Chapter 13 (con) ● If Two Alleles are on the Same Chromosomes, They can be Inherited Together ○ In paternal and maternal chromosome #10… ○ Gene X hair color ■ A = dominant allele ■ a = recessive allele ○ Gene Y eye color ■ B = dominant allele ■ b = recessive allele ○ Linked genes genes located on the same chromosome ■ Can be inherited together (like red hair and freckles) IF there is no crossing over ■ Causes parental gametes ● 4 gametes will be produced with unaffected chromosomes ● … But not Always ○ If crossing over occurs ■ Parental and recombinant gametes will be produced ■ Recombinant gametes gametes with new combo of alleles ○ Recombinant gametes for because of crossing over between genes X and Y ● Using Recombination to Measure Distance Between Genes ○ Gene X and Y located on same chromosome in Drosophila ■ + normal ■ vestigial wings = short wings ○ 415 mat phenotype ○ 405 pat phenotype ○ 92 matpat phenotype (gray vestigial) ○ 88 patmat phenotype (black normal) ■ Because of crossing over between wing size and body color genes (this gave rise to recombinant offspring) ○ Recombination frequency = recombination (translated into the distance between linked genes) ■ Wing size + body color are located 18 cMs aparts from each other on the same chromosome using formula ○ Crossing over most likely to happen when two genes are far apart from each other than when they are next to each other ○ ● Which Genes are Closer to Each Other? ○ If only crossing over event 1 (#1 in picture) occurs: aBC, Abc (2 crossing over events occur) ○ If only crossing over event 2 (#2 in picture) occurs: ABc, abC (2 crossing over events occur) ○ If both crossing over events 1 and 2 (cross over at #1 and then cross back over at #2) occur: AbC, aBc (2 events occur) Chapter 14: DNA The Genetic Material ● Review of Nucleotide structure ● Different Nitrogenous Bases ● How is DNA Synthesized? ○ Phosphodiester bond forms between 5’ phosphate groups of one sugar and 3’ OH (hydroxyl) group of adjacent sugar ○ Linear strands of DNA have a free 5’ phosphate group and free 3’ OH (hydroxyl) group ● 3D Structure of DNA ○ Rosalind Franklin and Maurice Wilkins ■ Xray diffraction studies suggested that DNA had helical shape of about 2 nanometers (nm) ○ James Watson and Francis Crick ■ Figured out DNA was a double helix ● 2 strands of nucleotides ● Bases point inwards to for base pairs ● Purines paired with Pyrimidines ■ Strands antiparallel ● One strand runs 5’ 3’ ● Opposite strand runs 3’ 5’ ● Base Pairing ○ Pyrimidines always pair with purines ○ T A bond = 2 H bonds ○ C G bond = 3 H bonds ● DNA Replication Semiconservative ○ Parent DNA molecule unzips ○ Each parent DNA strand = template for new daughter DNA strand ■ Confirmed by MeselsonStahl Experiment ● DNA Replication Process ○ Replication of DNA begins at several specific site along DNA molecule (origins of replication/replication origins) ○ DNA polymerase 3 works with other enzymes to generate DNA strands ○ Eukaryotes have many origins of replication ○ Prokaryotes only have ONE origin of replication ● Actions of DNA Polymerase 3 ○ DNA polymerase 3 moves along template strand’ → 5’ direction ■ Adds free nucleotidonly to a free 3’ OH of daughter strand ○ Daughter strandformed/synthesized 5’ → 3’ direction ○ Summary: ■ Always moves along daughter strand in a 3’ à 5’ direction (top to bottom end) ■ Creates phosphodiester bond ■ When template strand sees unpaired T, pairs a freefloating A to complete strand (2H bond created) ● 3H bond created between C and G ■ Makes daughter strand from 5’ – 3’ direction ● DNA Replication Continues ○ DNA gyrase stops DNA from twisting ○ DNA helicase opens up helix (unzips your genes) ○ DNA polymerase 3 requires a primer (DNA primase, an RNA polymerase, constructs this primer) to which it adds first nucleotide ■ Adds nucleotides to 3’ end ■ Leading strand replicates towards replication fork ● Synthesized continuously (gets preferential treatment because of its leading status) ■ Lagging strand elongates from replication fork ● Synthesized discontinuously (doesn’t get preferential treatment because it lags all the time :() ● Production of Okazaki fragments occurs here ○ DNA polymerase 1 removes RNA and fills in gaps ○ DNA ligase attaches Okazaki fragments to lagging strand ● DNA Replication Fork ○ Leading and lagging strands → make daughter (leading and lagging) strands ○ Without SSB (singlestrand binding proteins), parents strands come back together ■ SSBs keep them apart ○ RNA Primer Facts ■ Complementary to DNA (means that nitro bases of RNA primer can form hydro bonds with nitro bases of DNA) ● A (RNA primer) = T (DNA) ● G (RNA primer) = C (DNA) ● U (RNA primer) = A (DNA) ■ RNA primer and DNA run antiparallel to each other (opposite directions ● DNA – 3’ → 5’ ends ● RNA Primer – 5’ → 3’ ends ■ Last ribonucleotide has a free 3’ OH to which DNA polymerase 3 can st attach to deoxyribonucleotide ● DNA Synthesis ○ Only one primer required to initiate and propagate leading daughter strand synthesis ■ Think of a domino effect for leading strand that is continuous ○ Leading daughter strand synthesized CONTINUOUSLY in 5’ → 3’ direction ○ Unlike the leading daughter strand… ■ The lagging daughter strand is synthesized DISCONTINUOUSLY in small segments ● These segments are called Okazaki fragments (only lagging daughter strands have them because they are problematic) ● Think of lagging daughter strand as a rusty car, Okazaki fragments are the pieces that keep falling out the car ■ Multiple RNA primers needed to synthesize lagging daughter strand ○ DNA polymerase 3 (true for all other polymerases) ALWAYS moves along leading and lagging parent strands in the 3’ → 5’ direction, makes leading and lagging daughter strands in the 5’ → 3’ direction ○ When DNA polymerase 3 encounters preceding primer, lifts lower arm ○ DNA polymerase 1 removes RNA primer, fills gaps between Okazaki fragments with deoxynucleotides ■ DNA polymerase 1 (prokaryotes) – very similar to DNA polymerase 3, can only add deoxynucleotides to a free 3’ OH of another nucleotide ■ DNA repair enzyme (eukaryotes) used instead of DNA polymerase 1 ○ DNA ligase joins Okazaki fragments together with phosphodiester bonds ■ Handyman of DNA synthesis ○ DNA polymerase 3 puts lower arm into a new location ○ DNA polymerase 3 synthesizes a new Okazaki fragment until it reaches previous RNA primer ● KNOW FOLLOWING PROBLEM AND HOW IT WORKS FOR THE EXAM! ● ● Why Do Chromosomes become Shorter? ○ 3’ end of lagging strand CANNOT be replicated ■ Overtime telomeres become shorter when cells are being divided ○ Telomeres become shorter because of DNA repair polymerase – similar to DNA polymerase 1 ○ Cannot replace last RNA primer of lagging daughter strand due to lack of nucleotides with a 3’ hydroxyl group (3’ OH) ○ Telomeres found in eukaryotes ● Telomerase: Keeping Telomeres Long Enough ○ Telomerase → reverse transcriptase → enzyme that reverses transcription ■ Transcription when DNA used to make RNA ■ Reverse transcription when RNA used to make DNA ○ Each linear chromosomes has two telomeres ● How Does Telomerase Work? ○ Reverse transcriptase – enzyme that uses RNA to make DNA (has its own RNA molecules) ○ Telomerase RNA is used to rebuild the telomere (a repetitive DNA sequence ie. TTGGGG) ○ Attaches unpaired nitro bases to telomerase RNA with Hbonds ○ Telomerase uses its RNA molecule as a template for rebuilding the telomere by adding deoxynucleotides to it ○ Remember C has 3 HBonds to G, A has 2 Hbonds to T ○ Telomere consists of deoxynucleotides and telomerases add deoxynucleotides to the telomere using RNA molecule inside as a template until it is long enough → DNA primase creates RNA primer → RNA primer’s last ribonucleotide has 3’ OH group where DNA polymerase can attach the first deoxynucleotide → DNA polymerase synthesizes lagging daughter strand in 3’ – 5’ direction, grow from 5’ – 3’ end ● How can DNA be Damaged? ○ In presence of UV light, adjacent T can create covalent bond with each other rather than Hbonds with A ○ Tdimer/Pyrimidine dimer causes DNA to be kinked ○ Kinked copy of DNA can cause mutations that lead to diseases like cancer if left unrepaired ○ Kinked uncorrected Tdimers can cause melanoma (skin cancer) in humans ● Photorepair ○ Also called photoreactivation repair – mechanism that uses a photolyase (an enzyme that repairs Tdimers, binds to Tdimers and breaks covalent bond in order for the AT Hydrobond to occur) to repair thymine dimers ○ Photolyase activated in visible blue light ○ Used by bacteria, fungi and plants to fix Tdimers, but not by humans ● Excision Repair ○ Used by humans to repair thymine dimers and incorrect/damaged nucleotides ○ Excision repair enzymes divided into 2 groups: ○ Exonucleases – cleave nucleotides from the ends of DNA/RNA ○ Endonucleases – cleave nucleotides in the middle of DNA/RNA ○ Singlestranded gap/break is created with endonucleases/ionizing radiation (Xrays and gamma rays) → DNA polymerase fills in the gap with missing deoxynucleotides using undamaged DNA strand as a template → DNA ligase seals nick left in sugarphosphate backbone of repaired DNA strand by creating a phosphodiester bonds ○ Photorepair uses one enzyme ○ Excision repair uses three enzymes ● The MeselsonStahl Experiment ○ E. Coli were grown in a heavy isotope of nitrogen, N15 ○ All DNA incorporated N15 ○ Cells were then switched to media containing lighter isotope of nitrogen N14 ○ DNA was extracted from the cells at various time intervals ○ DNA replication is semiconservative (every daughter DNA molecule always consists of one parent strand and one new strand) ○ E. Coli are prokaryotes ○ Gen 0 – E.coli whose DNA was labelled and immersed in 15N ○ Gen 1 – E.coli whose DNA was immersed in N15 and replicated in N14 ○ Gen 2 – E.coli whose DNA replicated in the N14 ○ Results… ■ Gen 0 – Heavy density molecules that produced a band at the bottom of the tube ■ Gen 1 – Labelled with both N14 and N15, of intermediate density and had a band in the middle of the tube ■ Gen 2 – Two band were formed; DNA labeled with N14 and N15 were of intermediate density, DNA labelled with N14 were of lighter density (the band at the top of the tube) ○ Concluded that during DNA replication, parent strands come apart and are used as a template for a daughter strand, making two new daughter DNA, and in Gen1 they have both characteristics of parent and new strand, and in Gen 2 there were characteristics of affected parent strand (N15) and unaffected parent strand (N14) ● Is Genetic Information in Protein or DNA? ○ Avery Experiment ■ Worked with bacteria that transferred genetic material between each other (transformation) ■ Removed almost all proteins from bacteria and found no reduction in transforming activity ■ Concluded that protein was not genetic material ● However, since he didn’t remove ALL genetic material some scientists doubted his results ○ HersheyChase Experiment ■ Used different radioactive isotopes to label DNA and proteins in bacteriophages (viruses that affect DNA) ■ New bacteriophage passed genetic information into host cell, which was then used to produce new viruses ■ Found material used to specify new generations of viruses were made of DNA ○ Avery Experiment – worked with HersheyChase and assisted them with bacterial studies of DNA (some bacteria mate – transformation) ○ HersheyChase Experiment – wanted to know whether gen info is stored in proteins or DNA ● The HersheyChase Experiment ○ Wanted to know what bacteriophages pass onto bacteria when they infect them (DNA/protein) ○ Used radioactive materials (S35) to label bacteriophage DNA and bacteriophage protein (P32) ○ Why sulfur? Proteins are made of amino acids, some amino acids have cystine/methionine in their structure and sulfur binds to the sulfur in cystine/methionine structures ○ Why phosphorous? DNA is constructed out of a sugarphosphate backbone, and deoxynucleotide contain phosphorous in their Pgroups so P binds to DNA ○ Bacterial pellet checked for radioactivity ○ 1 experiment – S35 was found in the liquid above the solid pellet nd ○ 2 experiment – P32 was found in the bacterial pellet ○ This suggested that DNA was the material that was passed into bacteria, concluding that DNA was genetic material transferred from bacteriophages to bacteria Chapter 15: Genes and How they Work ● Different Types of RNA ○ Ribosomal RNA (rRNA) ■ RNA found in ribosomes ○ Transfer RNA (tRNA) ■ Temporary link between amino acids and mRNA that is being translated ○ Messenger RNA (mRNA) ■ Actual template for amino acid assembly in polypeptide synthesis ○ Small nuclear RNA (snRNA) ■ Involved in mRNA processing ○ Signal Recognition Particle RNA (SRP RNA) ■ Needed for proteins produced in rough endoplasmic reticulum ● How Does Transcription Begin? ○ RNA Polymerase ■ Always in the 3’ → 5’ direction along DNA ● Transcribes only ONE of two DNA strands ● Template/antisense strand ● Nontranscribed strand = coding/sense strand ○ Same sequence as RNA except for T in place of U ■ RNA polymerase adds ribonucleotides to the 3’ end of growing RNA chain ■ Promoter is a region of DNA template strand where RNA polymerase binds and initiates transcription ● Promoter not transcribed into RNA ● TATA box (region of DNA consisting of A and T bases) in prokaryotes/eukaryotes ● Initiating Transcription in Eukaryotes ○ Transcription factors proteins that help RNA polymerase to locate promoter and initiate transcription ■ Each gene controlled by several transcription factors ● Transcription in Prokaryotes ○ RNA polymerase doesn’t need transcription factors to bind to the promoter ○ RNA polymerase uncoils the DNA and uses only one strand (template) to synthesize RNA ○ As RNA synthesis continues, RNA strand peels away from DNA template ● Terminating Transcription in Prokaryotes ○ Stop sequences (terminators) ■ Located at the end of gene ■ Cause phosphodiester bond formation to halt → RNA polymerase to release DNA → DNA rewinds ● Terminators are transcribed = GC hairpin loop followed by UUUU ● RNA Processing (Eukaryotes) ○ Before RNA can leave the nucleus, it must undergo certain modifications: ■ Addition of 5’ cap (phosphate removed, GTP added) ■ Addition of 3’ polyA tail (about 25 Adenine ribonucleotides) ○ Both protect RNA from degradation by ribonucleases ○ MOdification convert RNA → primary RNA transcript ● RNA Processing Continues ○ Primary RNA transcript CANNOT be used as a template for protein production ■ Additional modifications are made: ● introns (noncoding sequences) removed (since they don’t code any proteins what do you need them for?) ● exons (coding sequences) brought together (code for different proteins you need those to live!) ■ How is this achieved? ● snRNPs (small nuclear ribonucleoproteins) associate with proteins to form spliceosome ● Single primary RNA transcript can be spliced to different mRNA by inclusion of different mRNAs by inclusion of a different set of exons (alternative splicing) ○ Additional modifications convert primary RNA transcript → mRNA ● How Does the Spliceosome Work? ○ Consists of several small nuclear ribonucleoproteins (snRNPs/ SNURPS) ○ SnRNPs: ■ recognize exonintron boundaries and consist of proteins and small nuclear RNAs (snRNAs) ○ Mature mRNA can go to the cytoplasm to be translated ○ ONLY Bacteria have RNA polymerase, Eukaryotes have RNA polymerase 1, 2, 3 ○ RNA splicing... ■ occurs in the nucleus ■ Spliceosomes have snRNPs ■ each snRNP has different function in splicing ○ Steps: 1. snRNPs containing a snRNA and protein come together at the ends of an intron 2. Intron must conta GU a 5’ en,AG at th3’ end,and anA (Adenine) within thbranch site 3.U1 snRNP → 5’ end of intron 4.U2 snRNP → branch site 5.U4, U5, U6 snRNPs → 3’ and branch site 6. All snRNPs come together, splicing intron at 5’ and 3’ ends 7.’ end connects at ‘A site’, forms a lariat 8.U1,U4 snRNPs arereleased 9.U5,6 snRNPs hift positions 10. Exons connected and lariat, U2, U5, U6 are released together 11. Rest of the snRNPs dissociated from lariat, which eventually degrades ● The Genetic Code: the Connection between mRNA and Amino Acids ○ mRNA is a blueprint for polypeptides ○ How do ribosomes ‘read’ the mRNA and know what amino acids to link together to form polypeptide? ■ When ribosomes move along mRNA → they ‘read’ three ribonucleotides at a time in the 5’ → 3’ direction ■ This is called a reading frame ● A set of three ribonucleotides → codon ● One codon = one amino acid ■ Genetic code tells which codons code for each of the twenty amino acids ● Some amino acids are encoded by more than one codon ○ UUA/UUG = Leucine ○ 61 codons specify for 20 amino acids (some amino acids have only one codon to code them) ● Preparing for Translation ○ The appropriate amino acid must be attached to its tRNA molecule ■ Performed by aminoacyltRNA synthetase ○ tRNA has two important sites: ■ Accepting site ■ Anticodon ● Contains three ribonucleotides complementary to the mRNA codon ● Anticodoncodon pairing is antiparallel ○ tRNA anticodon ○ It is mRNA codon (not tRNA anticodon) that determines what amino acid will be attached to accepting site of tRNA ○ tRNA without amino acid is an uncharged/empty tRNA ○ Charged tRNA has amino acids attached to accepting site ● Formation of Initiation Complex ○ Initiation complex includes small ribosomal subunits, mRNA and tRNA (met) ○ mRNA binds to small ribosomal subunit along with proteins called initiation factors ○ tRNA^met binds to mRNA codon ○ Large subunit binds to small subunit+mRNA+tRNA^met, completing the initiation complex ○ Ribosome has three sites: ■ P site holds tRNA with a growing polypeptide chain ● Also where the first tRNA^met enters ■ A site where the rest of charged tRNAs first enter ■ E site where uncharged tRNAs exit ● Elongation: Peptide Bond Formation ○ Elongation factors proteins that help deliver appropriate charged tRNA → A site ○ Two amino acids (attached to tRNAs in A and P sites) form a peptide bond between each other ■ Catalyzed by peptidyl transferase of large ribosomal subunit ● Also breaks bond between polypeptide chain and tRNA in P site ● Elongation of Polypeptide ○ Amino acid attached to tRNA in P site is released from its tRNA molecule ○ Called ‘empty’/uncharged tRNA ○ Ribosome shifts down mRNA to the next codon (translocation) ■ Translocation refers to the movement of ribosomes in the 5’ → 3’ direction ■ tRNA in P site moves to E site from which it becomes ejected and tRNA in A site moves to P site ■ new tRNA is brought into A site ○ Steps: 1. Charged tRNA with anticodon matches mRNA codon @ A site with elongation factor (EFTu) 2. EFTu hydrolyzes GTP, dissociates from ribosome 3. Peptide bond formed between A site amino acid + growing chain in P site 4. Growing chain transferred to A site, tRNA in P site ‘empty’ 5. Ribosome translocation requires another EFTu + GTP hydrolysis 6. tRNA moves to P site à A site, next codon goes to A site, ‘empty’ tRNA to E site ● Termination of Translation ○ Termination a nonsense (stop) codon is encountered ■ UAA, UAG, UGA ○ Stop codons recognized by release factors ○ Occurs when ribosomes encounter one of the three STOP/nonsense codons (tells ribo to stop translating) ○ Release factor binds to stop codon → binds to mRNA → new polypeptide released from ribosome ● How are Proteins Synthesized by the RER? ○ Eukaryotes translation occurs in the cytoplasm and the RER (rough endoplasmic reticulum ○ Proteins made in the cytoplasm are delivered to the nucleus, mitochondria, chloroplast, peroxisomes and endoplasmic reticulum ○ Proteins made in the RER are secreted (exocytosis – active transport) from the cell (secretory proteins) ■ Some are embedded into cell membrane (plasma membranes) and internal membranes (in animal cells, all organelles have them except for ribosomes) (transmembrane proteins) ○ Signal is a short sequence of amino acids that directs ribosomes with a growing polypeptide chain to rough ER → signal recognized by sRP (consists of SRP RNA and proteins) → SRP binds to signal and to ribosomes and arrest elongation of poly chain → SRP binds to SRP receptor (docking) → protein channel opens → polypeptide chain is ejected into lumen and elongation continues inside lumen → protein synthesis is completed, protein folds with assistance of chaperones (makes them functional) → proteins become modified ○ Ribosomes stay out of RER as they are too big to pass through the protein channel ○ 3 functions of RER: ■ Protein synthesis ■ Folds proteins (lumen) ■ Converted to glycoproteins (lumens) → transported to Golgi for packaging and distribution ● Prokaryotes vs. Eukaryotes ○ Operon group of genes that are transcribed into mRNA at once because they share a promoter ○ Prokaryotes – bacteria and archaens (no introns in bacteria, some in archaens) ■ Bacteria have operons ○ Eukaryotes – all animal cells (some eukaryotes have operons) ■ Operons more common in prokaryotes than in eukaryotes ■ Most genes have their own promoters in Eukaryotes ○ Prokaryotes have polycistronic mRNA (poly – many, cistron – gene) – encodes two or more proteins ○ Eukaryotes have monocistronic mRNA (mono – one) – encodes only one protein ○ Prokaryotes – transcription and translation are coupled (possible because both occur in cytoplasm) ○ Eukaryotes – transcription and translation are spatially and temporally decoupled ■ 5’ cap in eukaryotes have two functions ● Protects mRNA from degradation from ribonucleases ● Needed for translation to happen ● Point mutation change of one base pair to another ○ Three types of point mutations: ■ Missense mutation codon change alters the amino acid encoded ■ Nonsense mutation changes a codon specifying an amino acid into a termination codon ● Both are dangerous because they alter the coding of a protein ■ Silent mutation alters codon but doesn’t result in a change in the amino acid ● Chromosomal Mutations ○ Deletion part of chromosome that is deleted (makes it shorter) ○ Duplication part of chromosome that is duplicated (makes it longer) ○ Inversion segment of chromosome is broken in two places, reversed and put back together ■ Normal and inverted chromosomes are of the same length, but the order of genes are not the same ○ Reciprocal translocation nonhomologous chromosomes exchange regions with each other creating two new chromosomes ■ Crossing over usually occurs between homologous chromosomes (mat and pat chromosomes 10), however with reciprocal translocation it occurs between nonhomologous chromosomes (mat chromosome 10 and pat chromosome 5) ■ Reciprocal translocation = two types of leukemia Chapter 16: Control of Gene Expression ● Prokaryotes regulate gene expression in response to changes in the immediate environment (e.g. food supply) ○ Many changes are reversible ● Eukaryotes regulate gene expression to maintain homeostasis (dynamic constancy of internal environment) throughout the whole organism, not just within an individual cell ○ Many changes are irreversible ● DNA Binding Regulatory Proteins ○ Gene expression is often controlled by regulatory proteins binding to DNA ■ regulatory proteins may block transcription by getting in the way of RNA polymerase or stimulate transcription by helping RNA polymerase locate promoter ■ regulatory proteins bind to specific DNA sequence in major grooves ■ regulatory proteins possess DNAbinding motifs ● DNA Binding Motifs ○ Regions of regulatory proteins which bind to DNA ○ The HelixTurnHelix Motif ■ Two adjacent alphahelices separated by turn of several amino acids ● One helix (recognition helix) fits in major groove, other lays against outside of DNA molecule ■ Most common motif ■ Alphahelices an example of a secondary protein structure (formed from Hydrogen bonds) ■ Only ONE helix (recognition helix) binds to major DNA groove ○ The Homeodomain Motif ■ Special class of helixturnhelix motifs ■ Found in proteins that bind to genes expressed during specific stages of development ● Intraembryonic (before birth)/postembryonic (postbirth) development ● Same as HTH EXCEPT it has extra alpha helix ○ The Zinc Finger Motif ■ Uses zinc atoms to coordinate DNA binding ● More zinc fingers = stronger bond between DNA and protein ■ Each zinc finger = one zinc atom, one alpha helix, one beta sheet ● Alpha helix/beta sheet = secondary protein structures made from hydrobonds and peptide bonds respectively) ■ Some Transcription Factors have one, some have several ■ TF shown has three zinc fingers + alpha helix of each finger binds to major groove of DNA ○ The Leucine Zipper Motif ■ Two leucinerich regions (blue rods) interact with each other, forming a zipper ● Region beyond the zipper form Yshaped structure that grips the DNA in scissorlike configuration ■ Without zipper, two alpha helices will not be able to bind to DNA ○ Similarities ■ All bind to major grooves of DNA ■ All have at least ONE alpha helix in structure ● Prokaryotic Regulation ○ Control of transcription initiation ○ Positive control increases frequency of initiation ■ activators specific TF that enhance binding of RNA polymerase → promoter ○ Negative control decreases frequency of initiation ■ repressors specific TF that bind to operators (DNA regulatory sites) to prevent/decrease initiation of transcription ○ Many genes in bacteria are found in operons under control of same promoter and transcribed as one unit ■ Lactose (lac) operon (Induction) ■ Tryptophan (trp) operon (Repression) ● Both are found in E. coli (gram negative bacteria) ■ Operons also found in eukaryotes but they are more common in prokaryotes (because they don’t have enough space in one chromosomes for promoters) ■ Lac and trp operons found in e. coli (gram negative) ■ When lac operon is expressed → enzymes necessary for transport and metabolism of lactose (milk sugar) → glucose and galactose are made ■ Bacteria regulate the changes in gene expression according to their external conditions ■ When lac ipresent – lac operonxpressed ■ When lac iabsent – lac operonot expressedand genes/enzymes are not produced ■ Bacteria don’t waste time and energy with producing enzymes and transporting something that is absent (induced in the presence of lactose – substrate) ● Induction when bacteria produce enzymes for a certain pathway in response to substrate ■ When trp iresent trp operon NOT expressed ■ When trp iabsent– trp opero expressed ● Repression Bacteria are capable of making enzymes, but they don’t until there is a need for it ● The Iac Operon in E.Coli ○ Consists of a promoter, operator and three genes (lacZ, lacY and lacA), which encode three enzymes that transport/metabolize lactose ○ Beta galactosidase (lacZ), permease (lacY), transacetylase (lacA) ○ Under control of a single promoter shared by three lac genes, transcribed together into single long mRNA (polycistronic) → translated by ribosomes → three proteins which act as enzymes ○ How is a single polycistronic mRNA able to produce three proteins? Has three start and stop codons within mRNA ○ RNA polymerase binds to promoter in bacteria, repressor binds to operator, DNA also has lacI gene (repressor protein and its own promoter) ○ Lac operon not only regulated by the repressor, but also the activator/CAP (binds to CAPbinding site) ● When Lactose is Absent… ○ lac Operon iegatively regulabyrepressorprotein ■ lac repressor (regulated by lacI gene) binds to operator to block transcription ■ Result: Enzymes needed to metabolize lactose are NOT produced ○ Lactose absent = nonfunctional lac operon ● When Lactose is Present… ○ An inducer molecule (allolactose) binds to repressor protein ○ Repressor can no longer bind to operator ■ Allolactose makes repressor go through a shape shift and make it nonfunctional ○ RNA polymerase is allowed to move forward and transcribe enzymes for lactose metabolism ● When Glucose is Low and Lactose is Present… ○ lac operon positively regulateby an activator/catabolite activator protein (CAP) ○ cAMP binds to CAP → forming CAPcAMP complex → binds to CAP binding DNA site → bends DNA ■ DNA bending is important! Bending make RNA polymerase more efficient in binding to the promoter ○ In this state, lac operon achieves maximum level of expression for RNA polymerase and promoter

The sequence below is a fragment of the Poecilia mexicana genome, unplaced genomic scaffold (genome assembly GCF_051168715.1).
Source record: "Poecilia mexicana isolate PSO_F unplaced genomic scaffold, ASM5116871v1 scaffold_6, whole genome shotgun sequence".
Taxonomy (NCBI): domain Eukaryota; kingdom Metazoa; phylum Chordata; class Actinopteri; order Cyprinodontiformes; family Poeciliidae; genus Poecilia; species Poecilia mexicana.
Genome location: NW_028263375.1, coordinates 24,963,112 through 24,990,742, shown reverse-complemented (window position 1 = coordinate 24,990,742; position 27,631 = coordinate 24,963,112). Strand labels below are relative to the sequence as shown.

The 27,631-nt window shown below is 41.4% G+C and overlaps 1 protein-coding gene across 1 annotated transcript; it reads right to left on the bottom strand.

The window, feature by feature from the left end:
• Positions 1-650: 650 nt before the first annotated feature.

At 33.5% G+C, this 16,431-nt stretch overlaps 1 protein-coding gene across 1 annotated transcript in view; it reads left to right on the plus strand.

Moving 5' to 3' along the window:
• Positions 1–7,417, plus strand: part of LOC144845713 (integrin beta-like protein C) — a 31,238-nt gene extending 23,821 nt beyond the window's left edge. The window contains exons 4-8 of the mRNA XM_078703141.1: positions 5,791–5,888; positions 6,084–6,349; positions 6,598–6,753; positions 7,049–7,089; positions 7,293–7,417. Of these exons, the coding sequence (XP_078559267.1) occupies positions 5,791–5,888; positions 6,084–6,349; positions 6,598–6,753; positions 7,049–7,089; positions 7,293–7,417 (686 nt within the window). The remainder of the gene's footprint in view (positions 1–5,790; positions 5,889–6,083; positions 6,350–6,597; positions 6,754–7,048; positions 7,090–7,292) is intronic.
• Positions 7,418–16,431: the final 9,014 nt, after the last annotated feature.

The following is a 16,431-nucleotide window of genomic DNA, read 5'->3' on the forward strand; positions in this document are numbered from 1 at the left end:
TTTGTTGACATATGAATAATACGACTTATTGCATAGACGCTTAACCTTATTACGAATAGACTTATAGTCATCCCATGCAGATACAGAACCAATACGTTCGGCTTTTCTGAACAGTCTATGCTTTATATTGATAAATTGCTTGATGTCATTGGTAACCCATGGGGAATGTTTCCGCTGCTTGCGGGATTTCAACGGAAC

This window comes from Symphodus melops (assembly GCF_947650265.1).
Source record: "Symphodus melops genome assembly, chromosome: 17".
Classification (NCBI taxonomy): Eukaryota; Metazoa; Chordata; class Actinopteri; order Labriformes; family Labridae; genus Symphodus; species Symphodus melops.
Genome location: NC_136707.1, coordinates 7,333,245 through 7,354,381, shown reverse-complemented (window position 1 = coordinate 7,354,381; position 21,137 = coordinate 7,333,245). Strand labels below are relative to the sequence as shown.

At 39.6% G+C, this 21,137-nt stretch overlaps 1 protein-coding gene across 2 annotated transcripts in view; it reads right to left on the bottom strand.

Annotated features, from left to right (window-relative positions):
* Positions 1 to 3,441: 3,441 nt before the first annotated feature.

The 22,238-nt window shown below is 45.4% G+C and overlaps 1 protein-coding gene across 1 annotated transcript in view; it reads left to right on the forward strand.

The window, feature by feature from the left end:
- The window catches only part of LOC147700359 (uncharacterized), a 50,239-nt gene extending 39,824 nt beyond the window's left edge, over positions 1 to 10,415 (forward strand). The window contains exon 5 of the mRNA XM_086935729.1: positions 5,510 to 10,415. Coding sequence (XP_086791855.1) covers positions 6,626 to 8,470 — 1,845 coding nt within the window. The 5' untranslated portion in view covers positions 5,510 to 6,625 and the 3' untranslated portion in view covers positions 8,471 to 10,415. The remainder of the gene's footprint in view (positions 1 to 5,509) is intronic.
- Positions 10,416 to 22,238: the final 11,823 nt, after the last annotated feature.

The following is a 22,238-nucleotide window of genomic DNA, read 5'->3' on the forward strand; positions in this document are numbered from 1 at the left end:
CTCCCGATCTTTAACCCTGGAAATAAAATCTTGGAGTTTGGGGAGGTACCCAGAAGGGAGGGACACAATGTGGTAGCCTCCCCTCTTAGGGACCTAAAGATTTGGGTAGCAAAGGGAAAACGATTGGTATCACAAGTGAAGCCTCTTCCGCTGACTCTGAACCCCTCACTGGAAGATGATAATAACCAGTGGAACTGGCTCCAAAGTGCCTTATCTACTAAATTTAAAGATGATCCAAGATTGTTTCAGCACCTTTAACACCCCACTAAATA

Are you sure you want to buy this material for
You're already Subscribed!
Looks like you've already subscribed to StudySoup, you won't need to purchase another subscription to get this material. To access this material simply click 'View Full Document'